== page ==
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'Assorted' Art Exhibition, IFM Art Portfolio, Sector 9, Chandigarh

‘Assorted’ Art Exhibition, IFM Art Portfolio, Sector 9, Chandigarh

At the exhibition titled Assorted, the creations while treating the senses defy the popular belief that art is an expensive business

While most may entertain the general thought about art being expensive, there are others who like to break the class barriers along with a few stereotypes. An exhibition titled Assorted, at IFM Art Portfolio, Sector 9, Chandigarh, tenders a rather sweet perspective to the commercial aspect of art, absolving it of a classist dimension that often paints a very pretentious picture of art. With as many as 30 paintings on display along with craftwork, including handmade envelopes, sugar art and dream-catchers, priced less than Rs 15,000, this exhibition wont’ leave a hole in your pocket. So, just in case you are aiming at adding an artistic twist to your house or office, at Assorted you will find paintings starting at Rs 3500.

The venue opens to a series of acrylic on canvas landscapes by Harpreet Kaur, which paint a rather magnificent view of simplicity and precision. So, if you are the sorts who like the idea of having horses on your walls, well you got yourself a rather profitable deal! Also, for those of you who like the idea of conceptual paintings, Prabhnoor Kaur, a student at Government College of Art, splashes her affair with colours in concept-driven paintings, where she paints a view from the window and a red bicycle parked against the striking blue colour of the wall. “This one is inspired by Jodhpur, which is also known as the Blue City,” she shares. For those of you who fancy nature, paintings by Amita, a Ludhiana-based artist, feature bamboo trees painted in psychedelic shades with a little variation in the tones of colours used. Most of her paintings have a rather interesting texture, creating an illusion of fluidity and viscosity at the same time.

Meanwhile, Divya Dikshit, a Kathak dancer and artist offers a much needed respite from colours, brushes and canvases. She uses her artistic calibre to paint her interpretations of Madhubani art in pen and ink, while fusing it with her creative expression that is both intricate and intense. For Rs 3,500, her artworks are a steal! “I paint on traditional subjects like four fishes with their faces towards each other, which one can see in many Madhubani paintings. It’s considered auspicious or even mandala for that matter,” she says. Experimenting with craft and art while fusing the two together, Purnima paints a portrait titled Classical Mannequins and landscapes in acrylic along with painting dancers in water colour.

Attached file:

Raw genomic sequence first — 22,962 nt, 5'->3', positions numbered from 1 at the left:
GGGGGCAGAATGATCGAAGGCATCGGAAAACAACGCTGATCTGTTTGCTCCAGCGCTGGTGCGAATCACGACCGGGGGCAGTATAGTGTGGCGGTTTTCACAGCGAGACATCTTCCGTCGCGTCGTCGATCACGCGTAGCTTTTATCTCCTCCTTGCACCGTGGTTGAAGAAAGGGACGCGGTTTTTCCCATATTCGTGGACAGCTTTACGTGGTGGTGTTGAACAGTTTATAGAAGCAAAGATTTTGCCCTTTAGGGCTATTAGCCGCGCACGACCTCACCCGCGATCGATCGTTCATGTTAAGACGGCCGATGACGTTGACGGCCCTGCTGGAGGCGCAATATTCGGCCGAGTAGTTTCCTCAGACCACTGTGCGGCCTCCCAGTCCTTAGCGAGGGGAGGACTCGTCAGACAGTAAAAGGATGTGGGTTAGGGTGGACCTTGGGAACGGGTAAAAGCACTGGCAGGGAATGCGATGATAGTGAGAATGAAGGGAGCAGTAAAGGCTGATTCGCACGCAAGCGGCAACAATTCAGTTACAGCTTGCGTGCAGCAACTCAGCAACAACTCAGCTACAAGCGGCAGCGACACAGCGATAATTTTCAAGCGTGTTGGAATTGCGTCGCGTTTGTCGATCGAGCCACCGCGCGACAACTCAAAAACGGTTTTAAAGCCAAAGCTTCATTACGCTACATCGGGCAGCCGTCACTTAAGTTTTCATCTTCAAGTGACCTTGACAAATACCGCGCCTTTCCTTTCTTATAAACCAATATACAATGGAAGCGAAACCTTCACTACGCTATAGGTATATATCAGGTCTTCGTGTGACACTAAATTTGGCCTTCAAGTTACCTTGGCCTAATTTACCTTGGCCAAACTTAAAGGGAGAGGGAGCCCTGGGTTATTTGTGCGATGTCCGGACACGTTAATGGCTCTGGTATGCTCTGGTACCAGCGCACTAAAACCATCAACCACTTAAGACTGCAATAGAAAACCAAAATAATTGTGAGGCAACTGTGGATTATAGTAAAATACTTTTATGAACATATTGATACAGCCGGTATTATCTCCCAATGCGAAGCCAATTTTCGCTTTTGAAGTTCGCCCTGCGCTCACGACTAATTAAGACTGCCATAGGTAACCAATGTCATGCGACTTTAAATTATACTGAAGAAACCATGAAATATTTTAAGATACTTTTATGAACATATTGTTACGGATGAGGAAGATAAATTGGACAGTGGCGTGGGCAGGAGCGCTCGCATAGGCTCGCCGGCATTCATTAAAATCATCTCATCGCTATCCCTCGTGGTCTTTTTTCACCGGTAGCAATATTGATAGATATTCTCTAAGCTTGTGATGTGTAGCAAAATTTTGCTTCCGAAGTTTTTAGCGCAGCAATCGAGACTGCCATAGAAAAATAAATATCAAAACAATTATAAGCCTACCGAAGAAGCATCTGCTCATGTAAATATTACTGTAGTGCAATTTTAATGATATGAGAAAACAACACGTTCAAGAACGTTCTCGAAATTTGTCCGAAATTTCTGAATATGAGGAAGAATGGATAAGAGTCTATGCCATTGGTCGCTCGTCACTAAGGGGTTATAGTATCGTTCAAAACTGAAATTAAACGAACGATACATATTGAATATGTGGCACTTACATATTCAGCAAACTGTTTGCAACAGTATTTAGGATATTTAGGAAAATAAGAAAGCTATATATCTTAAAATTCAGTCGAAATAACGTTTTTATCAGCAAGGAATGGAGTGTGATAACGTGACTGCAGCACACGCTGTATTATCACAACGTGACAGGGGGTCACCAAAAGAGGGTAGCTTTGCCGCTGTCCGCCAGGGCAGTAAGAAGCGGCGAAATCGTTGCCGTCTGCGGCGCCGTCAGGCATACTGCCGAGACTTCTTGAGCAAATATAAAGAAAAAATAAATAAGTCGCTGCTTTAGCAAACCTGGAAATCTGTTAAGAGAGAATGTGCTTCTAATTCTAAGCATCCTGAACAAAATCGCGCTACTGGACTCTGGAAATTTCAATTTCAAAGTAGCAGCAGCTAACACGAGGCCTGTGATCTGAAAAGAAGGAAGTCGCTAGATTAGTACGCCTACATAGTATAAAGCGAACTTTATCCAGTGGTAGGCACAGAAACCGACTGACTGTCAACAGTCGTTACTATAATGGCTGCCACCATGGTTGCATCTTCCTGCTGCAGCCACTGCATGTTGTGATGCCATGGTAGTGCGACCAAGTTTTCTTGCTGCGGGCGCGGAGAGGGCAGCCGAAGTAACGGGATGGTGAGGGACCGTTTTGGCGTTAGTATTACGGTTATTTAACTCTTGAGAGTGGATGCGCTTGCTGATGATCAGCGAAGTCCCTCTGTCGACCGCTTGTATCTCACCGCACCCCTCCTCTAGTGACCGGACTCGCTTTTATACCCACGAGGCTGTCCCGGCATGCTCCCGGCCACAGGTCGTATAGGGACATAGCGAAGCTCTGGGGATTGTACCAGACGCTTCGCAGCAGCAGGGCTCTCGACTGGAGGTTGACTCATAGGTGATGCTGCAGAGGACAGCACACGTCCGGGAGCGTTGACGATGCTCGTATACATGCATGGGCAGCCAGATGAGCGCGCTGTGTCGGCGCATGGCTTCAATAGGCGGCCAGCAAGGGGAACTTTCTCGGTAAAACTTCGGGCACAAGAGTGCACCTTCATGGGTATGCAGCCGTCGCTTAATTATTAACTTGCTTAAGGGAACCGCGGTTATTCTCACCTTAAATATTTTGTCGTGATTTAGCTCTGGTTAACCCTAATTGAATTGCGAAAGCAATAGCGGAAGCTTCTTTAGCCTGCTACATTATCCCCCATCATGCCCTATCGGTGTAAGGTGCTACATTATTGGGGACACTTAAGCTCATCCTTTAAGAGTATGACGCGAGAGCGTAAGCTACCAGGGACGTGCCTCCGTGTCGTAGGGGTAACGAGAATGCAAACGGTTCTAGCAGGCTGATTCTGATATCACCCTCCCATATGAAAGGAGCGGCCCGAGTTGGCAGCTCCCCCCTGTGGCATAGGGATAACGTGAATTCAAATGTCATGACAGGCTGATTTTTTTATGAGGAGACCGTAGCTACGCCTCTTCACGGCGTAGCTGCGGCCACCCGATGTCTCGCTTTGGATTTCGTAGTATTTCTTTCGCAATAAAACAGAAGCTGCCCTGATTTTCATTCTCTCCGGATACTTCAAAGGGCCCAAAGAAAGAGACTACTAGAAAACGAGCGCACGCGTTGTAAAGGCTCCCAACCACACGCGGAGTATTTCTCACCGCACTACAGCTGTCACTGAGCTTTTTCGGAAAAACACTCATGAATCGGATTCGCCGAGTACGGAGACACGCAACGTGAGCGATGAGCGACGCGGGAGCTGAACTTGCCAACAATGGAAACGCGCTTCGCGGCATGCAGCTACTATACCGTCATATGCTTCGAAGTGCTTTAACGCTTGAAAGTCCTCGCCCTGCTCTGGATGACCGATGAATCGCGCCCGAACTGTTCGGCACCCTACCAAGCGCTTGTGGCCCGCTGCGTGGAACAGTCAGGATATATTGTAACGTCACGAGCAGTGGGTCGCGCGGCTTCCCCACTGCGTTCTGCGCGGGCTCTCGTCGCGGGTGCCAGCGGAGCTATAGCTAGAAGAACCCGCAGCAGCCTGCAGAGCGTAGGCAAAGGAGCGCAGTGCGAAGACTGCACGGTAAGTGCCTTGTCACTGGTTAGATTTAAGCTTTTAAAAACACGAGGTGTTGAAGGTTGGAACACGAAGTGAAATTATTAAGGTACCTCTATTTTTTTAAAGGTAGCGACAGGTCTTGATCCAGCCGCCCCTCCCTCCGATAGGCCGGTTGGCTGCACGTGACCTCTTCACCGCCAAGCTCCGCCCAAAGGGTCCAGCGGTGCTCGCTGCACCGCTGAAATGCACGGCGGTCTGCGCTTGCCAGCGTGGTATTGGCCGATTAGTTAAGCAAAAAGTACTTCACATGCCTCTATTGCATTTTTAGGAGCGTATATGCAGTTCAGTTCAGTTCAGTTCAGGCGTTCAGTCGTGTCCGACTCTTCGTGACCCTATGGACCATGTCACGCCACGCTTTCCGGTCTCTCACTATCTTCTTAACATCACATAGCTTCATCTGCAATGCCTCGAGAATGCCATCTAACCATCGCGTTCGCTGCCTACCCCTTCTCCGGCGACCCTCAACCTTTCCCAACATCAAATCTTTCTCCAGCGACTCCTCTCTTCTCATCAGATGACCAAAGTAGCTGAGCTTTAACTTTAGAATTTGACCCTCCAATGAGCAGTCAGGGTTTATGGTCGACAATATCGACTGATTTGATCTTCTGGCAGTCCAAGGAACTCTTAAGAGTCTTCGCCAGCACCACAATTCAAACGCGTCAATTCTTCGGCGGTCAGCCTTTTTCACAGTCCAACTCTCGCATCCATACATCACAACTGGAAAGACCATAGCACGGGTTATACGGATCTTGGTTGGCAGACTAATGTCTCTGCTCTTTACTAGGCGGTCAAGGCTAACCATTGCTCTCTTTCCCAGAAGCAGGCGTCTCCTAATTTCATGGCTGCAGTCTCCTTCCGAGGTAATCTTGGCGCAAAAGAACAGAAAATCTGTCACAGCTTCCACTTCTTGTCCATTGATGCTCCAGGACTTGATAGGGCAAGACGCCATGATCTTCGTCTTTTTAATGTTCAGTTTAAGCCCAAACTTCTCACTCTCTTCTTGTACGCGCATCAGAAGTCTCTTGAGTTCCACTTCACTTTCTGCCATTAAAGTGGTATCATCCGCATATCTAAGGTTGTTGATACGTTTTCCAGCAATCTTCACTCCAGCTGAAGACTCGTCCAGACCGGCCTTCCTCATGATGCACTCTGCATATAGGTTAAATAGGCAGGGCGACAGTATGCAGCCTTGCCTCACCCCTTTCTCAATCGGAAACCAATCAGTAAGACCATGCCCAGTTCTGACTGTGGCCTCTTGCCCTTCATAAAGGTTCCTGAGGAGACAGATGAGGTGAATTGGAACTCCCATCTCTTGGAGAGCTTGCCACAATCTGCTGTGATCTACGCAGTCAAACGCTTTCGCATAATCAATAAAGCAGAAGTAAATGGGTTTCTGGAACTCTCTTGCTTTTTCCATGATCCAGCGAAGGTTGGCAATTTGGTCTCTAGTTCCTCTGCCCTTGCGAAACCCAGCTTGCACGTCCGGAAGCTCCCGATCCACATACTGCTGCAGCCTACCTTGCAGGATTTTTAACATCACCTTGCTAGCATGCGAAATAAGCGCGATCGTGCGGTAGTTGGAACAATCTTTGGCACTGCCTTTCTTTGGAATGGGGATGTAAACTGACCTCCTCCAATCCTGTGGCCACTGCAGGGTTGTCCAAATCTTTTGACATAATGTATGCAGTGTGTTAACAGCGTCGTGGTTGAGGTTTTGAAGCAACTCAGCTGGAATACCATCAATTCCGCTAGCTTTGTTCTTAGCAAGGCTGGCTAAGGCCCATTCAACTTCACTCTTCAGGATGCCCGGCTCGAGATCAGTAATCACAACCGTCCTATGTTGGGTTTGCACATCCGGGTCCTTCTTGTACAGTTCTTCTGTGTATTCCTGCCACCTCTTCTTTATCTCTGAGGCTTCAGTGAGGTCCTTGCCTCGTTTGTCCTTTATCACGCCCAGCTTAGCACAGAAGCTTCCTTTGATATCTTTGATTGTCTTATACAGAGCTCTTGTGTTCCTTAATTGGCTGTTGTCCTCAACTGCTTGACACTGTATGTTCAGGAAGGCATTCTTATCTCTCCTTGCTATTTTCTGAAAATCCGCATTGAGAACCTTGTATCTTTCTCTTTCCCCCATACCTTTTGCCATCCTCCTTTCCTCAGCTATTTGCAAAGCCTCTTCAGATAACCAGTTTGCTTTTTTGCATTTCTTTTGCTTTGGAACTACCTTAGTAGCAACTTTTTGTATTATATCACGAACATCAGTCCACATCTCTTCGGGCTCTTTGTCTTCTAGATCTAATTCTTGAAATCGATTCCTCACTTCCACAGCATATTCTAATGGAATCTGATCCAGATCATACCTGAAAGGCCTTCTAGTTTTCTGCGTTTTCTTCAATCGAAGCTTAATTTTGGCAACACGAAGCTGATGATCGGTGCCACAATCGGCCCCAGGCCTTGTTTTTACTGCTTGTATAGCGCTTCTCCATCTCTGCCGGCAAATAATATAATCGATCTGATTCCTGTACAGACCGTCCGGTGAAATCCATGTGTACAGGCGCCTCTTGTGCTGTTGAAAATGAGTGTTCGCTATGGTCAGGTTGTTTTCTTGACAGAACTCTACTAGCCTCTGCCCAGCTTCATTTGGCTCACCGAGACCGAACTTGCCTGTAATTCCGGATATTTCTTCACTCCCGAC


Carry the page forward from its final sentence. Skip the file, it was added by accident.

The exhibition also features paintings by mother-daughter duo, Alka Saxena and Aakriti Saxena. They use gold leaf and acrylic on canvas as a medium to paint African tribes and Buddha. “I grew up in Africa and most of my paintings are based on Feng Shui. For instance, the wealth tree and Love birds for a happy married life,” says Alka. Both Raminder Kaur and Nikita Mehandru use oil on canvas to paint landscapes. While Raminder’s paintings play on light, shadow and depth, Nikita’s are more abstract and psychedelic when it comes to her experimentation with colours.

Well, this exhibition makes for a must-visit simply because we like the idea of art travelling to masses from the classes, don’t you?

(On till September 5)

Catch them!

The exhibition also offers dream-catchers, which is a handmade object based on a willow hoop, on which is woven a loose net or web. The dream-catcher is then decorated with sacred items such as feathers and beads. Dream-catchers originated with the Ojibwe people (of Native American cultures) who have an ancient legend about the origin of the dream-catcher. Storytellers speak of the Spider Woman, known as Asibikaashi; she took care of the children and the people on the land. Eventually, the Ojibwe Nation spread to the corners of North America and it became difficult for Asibikaashi to reach all the children. So the mothers and grandmothers would weave magical webs for the children, using willow hoops and sinew, or cordage made from plants. The dream-catchers would filter out all bad dreams and only allow good thoughts to enter our mind. Once the sun rises, all bad dreams just disappear! Made by Gayatri Franklin, these dream-catchers start at Rs 200.

~ Amarjot Kaur

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